5. 5. Solutions <ul><li>A solution is a homogeneous mixture in which one or more solutes (particles of a substance) are distributed uniformly throughout another substance (the solvent ) </li></ul><ul><ul><li>solutes & solvents can be solids, liquids or gases </li></ul></ul><ul><ul><li>the solvent is the substance in greatest quantity in the solution </li></ul></ul><ul><li>Examples: </li></ul><ul><ul><li>air is a solution of several different gases (O 2 , CO 2 , Ar) equally distributed in Nitrogen gas </li></ul></ul><ul><ul><li>alloys (such as sterling silver or dental fillings) are solid solutions </li></ul></ul><ul><ul><li>carbonated drinks are sugar, flavorings and carbon dioxide gas solutes uniformly dispersed in water </li></ul></ul>
    6. 6. Summing up the &quot;Matter&quot;
    7. 7. Properties of Matter <ul><li>Physical properties : observed characteristics that describe a substance </li></ul><ul><ul><li>State of matter (solid, liquid, gas, plasma, B-E condensate) </li></ul></ul><ul><ul><li>Melting and boiling point </li></ul></ul><ul><ul><li>Size, density, mass, volume </li></ul></ul><ul><ul><li>Temperature, color , texture, etc. </li></ul></ul><ul><li>Chemical properties : characteristics that describe how a substance's composition can change (undergo a chemical reaction) </li></ul><ul><ul><li>Flammability </li></ul></ul><ul><ul><li>Susceptibility to rust (oxidation state) </li></ul></ul><ul><ul><li>Resistance to decomposition </li></ul></ul><ul><ul><li>Reactivity to other substances </li></ul></ul><ul><ul><li>Toxicity </li></ul></ul>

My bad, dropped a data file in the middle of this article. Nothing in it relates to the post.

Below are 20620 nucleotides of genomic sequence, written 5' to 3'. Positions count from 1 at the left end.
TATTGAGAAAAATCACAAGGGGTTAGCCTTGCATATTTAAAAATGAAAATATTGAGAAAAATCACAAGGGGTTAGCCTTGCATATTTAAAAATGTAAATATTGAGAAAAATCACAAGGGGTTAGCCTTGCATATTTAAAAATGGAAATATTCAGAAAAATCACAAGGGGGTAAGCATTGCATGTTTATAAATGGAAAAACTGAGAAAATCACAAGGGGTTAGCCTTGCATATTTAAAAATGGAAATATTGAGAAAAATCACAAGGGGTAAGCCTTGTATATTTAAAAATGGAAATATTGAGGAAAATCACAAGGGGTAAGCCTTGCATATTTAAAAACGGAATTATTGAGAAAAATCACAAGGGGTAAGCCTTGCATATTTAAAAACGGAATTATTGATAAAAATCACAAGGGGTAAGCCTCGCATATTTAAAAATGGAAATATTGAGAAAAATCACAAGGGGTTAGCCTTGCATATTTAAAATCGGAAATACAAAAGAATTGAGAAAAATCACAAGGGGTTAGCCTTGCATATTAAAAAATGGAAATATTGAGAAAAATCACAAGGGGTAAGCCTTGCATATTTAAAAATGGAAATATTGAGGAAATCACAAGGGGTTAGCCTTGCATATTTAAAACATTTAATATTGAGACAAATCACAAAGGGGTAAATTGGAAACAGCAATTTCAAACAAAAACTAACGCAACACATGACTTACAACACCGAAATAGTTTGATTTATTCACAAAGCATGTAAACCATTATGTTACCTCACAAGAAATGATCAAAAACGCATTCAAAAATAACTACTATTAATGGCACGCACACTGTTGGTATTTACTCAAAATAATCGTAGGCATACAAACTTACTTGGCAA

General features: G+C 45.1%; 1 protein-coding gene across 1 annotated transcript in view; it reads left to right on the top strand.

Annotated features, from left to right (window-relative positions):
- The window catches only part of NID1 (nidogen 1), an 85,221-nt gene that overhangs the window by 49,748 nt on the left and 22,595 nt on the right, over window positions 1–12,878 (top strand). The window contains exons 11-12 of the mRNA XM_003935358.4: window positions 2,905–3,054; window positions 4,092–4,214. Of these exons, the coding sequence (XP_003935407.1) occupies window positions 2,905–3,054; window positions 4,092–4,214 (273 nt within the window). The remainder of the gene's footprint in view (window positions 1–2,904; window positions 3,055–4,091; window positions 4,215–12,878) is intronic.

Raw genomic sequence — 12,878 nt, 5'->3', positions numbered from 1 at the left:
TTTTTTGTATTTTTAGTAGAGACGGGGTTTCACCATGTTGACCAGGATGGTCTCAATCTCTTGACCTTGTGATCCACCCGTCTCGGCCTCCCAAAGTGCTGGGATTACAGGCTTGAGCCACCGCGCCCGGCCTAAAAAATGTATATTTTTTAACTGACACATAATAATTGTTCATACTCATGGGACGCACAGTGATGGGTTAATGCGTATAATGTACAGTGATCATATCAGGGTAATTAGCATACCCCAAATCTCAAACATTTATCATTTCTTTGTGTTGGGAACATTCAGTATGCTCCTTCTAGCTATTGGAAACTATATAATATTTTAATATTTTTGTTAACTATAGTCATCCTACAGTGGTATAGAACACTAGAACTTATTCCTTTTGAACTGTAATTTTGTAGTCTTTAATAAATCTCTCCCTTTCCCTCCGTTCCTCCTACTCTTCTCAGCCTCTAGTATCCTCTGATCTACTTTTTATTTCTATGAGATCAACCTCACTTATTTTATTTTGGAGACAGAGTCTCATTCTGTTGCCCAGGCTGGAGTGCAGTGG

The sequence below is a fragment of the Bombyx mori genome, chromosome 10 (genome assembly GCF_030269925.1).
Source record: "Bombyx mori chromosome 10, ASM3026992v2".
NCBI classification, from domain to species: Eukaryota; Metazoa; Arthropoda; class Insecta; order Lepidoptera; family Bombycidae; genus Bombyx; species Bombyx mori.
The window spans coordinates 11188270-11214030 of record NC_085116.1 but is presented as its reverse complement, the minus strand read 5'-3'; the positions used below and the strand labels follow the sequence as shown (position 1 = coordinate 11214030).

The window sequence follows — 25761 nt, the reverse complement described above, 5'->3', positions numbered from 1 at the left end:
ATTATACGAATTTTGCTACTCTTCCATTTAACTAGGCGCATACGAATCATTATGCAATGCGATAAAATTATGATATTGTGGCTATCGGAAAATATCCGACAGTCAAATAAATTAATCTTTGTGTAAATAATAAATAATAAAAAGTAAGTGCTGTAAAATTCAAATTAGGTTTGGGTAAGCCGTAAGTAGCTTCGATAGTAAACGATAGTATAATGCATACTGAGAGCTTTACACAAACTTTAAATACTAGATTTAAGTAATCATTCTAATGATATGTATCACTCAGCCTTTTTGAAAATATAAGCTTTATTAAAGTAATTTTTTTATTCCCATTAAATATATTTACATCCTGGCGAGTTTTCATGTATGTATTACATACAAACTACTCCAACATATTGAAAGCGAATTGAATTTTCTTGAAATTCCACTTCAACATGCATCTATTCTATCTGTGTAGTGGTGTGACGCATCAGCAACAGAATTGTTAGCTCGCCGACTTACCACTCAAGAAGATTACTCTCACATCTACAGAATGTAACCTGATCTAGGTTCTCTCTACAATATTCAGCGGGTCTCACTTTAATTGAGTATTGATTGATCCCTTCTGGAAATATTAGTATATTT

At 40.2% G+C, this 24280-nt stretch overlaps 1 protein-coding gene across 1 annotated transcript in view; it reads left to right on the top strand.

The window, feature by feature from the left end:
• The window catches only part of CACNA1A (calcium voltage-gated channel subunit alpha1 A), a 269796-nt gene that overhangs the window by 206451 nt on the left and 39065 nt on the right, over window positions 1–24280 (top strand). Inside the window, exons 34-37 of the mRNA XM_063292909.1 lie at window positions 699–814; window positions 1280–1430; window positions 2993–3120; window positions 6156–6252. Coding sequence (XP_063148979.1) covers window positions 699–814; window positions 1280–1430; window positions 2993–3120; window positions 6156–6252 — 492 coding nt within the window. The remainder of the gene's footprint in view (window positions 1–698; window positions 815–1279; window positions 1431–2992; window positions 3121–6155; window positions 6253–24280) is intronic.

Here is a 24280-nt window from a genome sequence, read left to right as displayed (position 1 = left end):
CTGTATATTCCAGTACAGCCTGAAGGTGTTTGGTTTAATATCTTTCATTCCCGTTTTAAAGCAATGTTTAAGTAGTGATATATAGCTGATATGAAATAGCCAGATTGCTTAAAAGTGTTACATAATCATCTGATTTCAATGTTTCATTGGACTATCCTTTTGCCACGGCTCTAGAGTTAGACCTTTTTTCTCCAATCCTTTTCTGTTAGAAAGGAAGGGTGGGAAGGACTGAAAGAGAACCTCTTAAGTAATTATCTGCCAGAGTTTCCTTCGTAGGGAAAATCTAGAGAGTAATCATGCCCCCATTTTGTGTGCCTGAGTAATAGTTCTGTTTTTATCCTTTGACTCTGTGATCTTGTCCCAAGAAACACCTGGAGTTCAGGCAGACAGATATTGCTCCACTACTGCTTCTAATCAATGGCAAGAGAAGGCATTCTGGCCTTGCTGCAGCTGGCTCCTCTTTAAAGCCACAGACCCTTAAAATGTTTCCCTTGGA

8. 8. Chemical Formulas <ul><li>Each element has a symbol </li></ul><ul><ul><li>O for Oxygen, C for Carbon, Cl for Chlorine, etc. </li></ul></ul><ul><ul><li>Periodic Table of the Elements lists these symbols </li></ul></ul><ul><li>A compound's chemical composition can be written out as a formula showing the ratio of different elements </li></ul><ul><li>The subscript # refers to the symbol before it </li></ul><ul><li>Example: Water </li></ul><ul><ul><li>For every one atom of Oxygen, there are two Hydrogen atoms </li></ul></ul>H 2 O Water NaCl Sodium Chloride CH 4 Methane H 2 O 2 Hydrogen peroxide CO Carbon monoxide CO 2 Carbon dioxide NH 3 Ammonia Chemical Formula Compound Common Compounds
    9. 9. Physical vs. Chemical Changes <ul><li>When matter undergoes a physical change: </li></ul><ul><ul><li>it alters the state, shape or appearance </li></ul></ul><ul><ul><li>it retains it's chemical composition </li></ul></ul><ul><ul><li>the original matter can be recovered </li></ul></ul><ul><ul><ul><li>i.e. wood is still wood after being cut or shredded into sawdust, but its size and shape may change </li></ul></ul></ul><ul><li>When matter undergoes a chemical change: </li></ul><ul><ul><li>it changes into a totally different type of matter </li></ul></ul><ul><ul><li>it's chemical composition changes (atoms and molecules are broken apart or combined differently to form new substances) </li></ul></ul><ul><ul><li>the original matter cannot be recovered </li></ul></ul><ul><ul><ul><li>i.e. wood that is burned changes into charcoal and ashes </li></ul></ul></ul>
    10. 10. Examples of Physical & Chemical Changes You fry an egg. Your body digests food.  You take an antacid to settle your stomach.  A match is lit. Food scraps turn into compost.   Hydrogen peroxide bubbles in a cut.  Rubbing alcohol evaporates on your hand. Gasoline is ignited. A juice box in the freezer freezes. Rust forms on a nail left outside. Water evaporates from the ocean's surface. Bread becomes toast. Butter melts on warm toast. Jewelry tarnishes. Clay is molded into a new shape. Milk goes sour. Aluminum foil is cut in half. Chemical Changes Physical Changes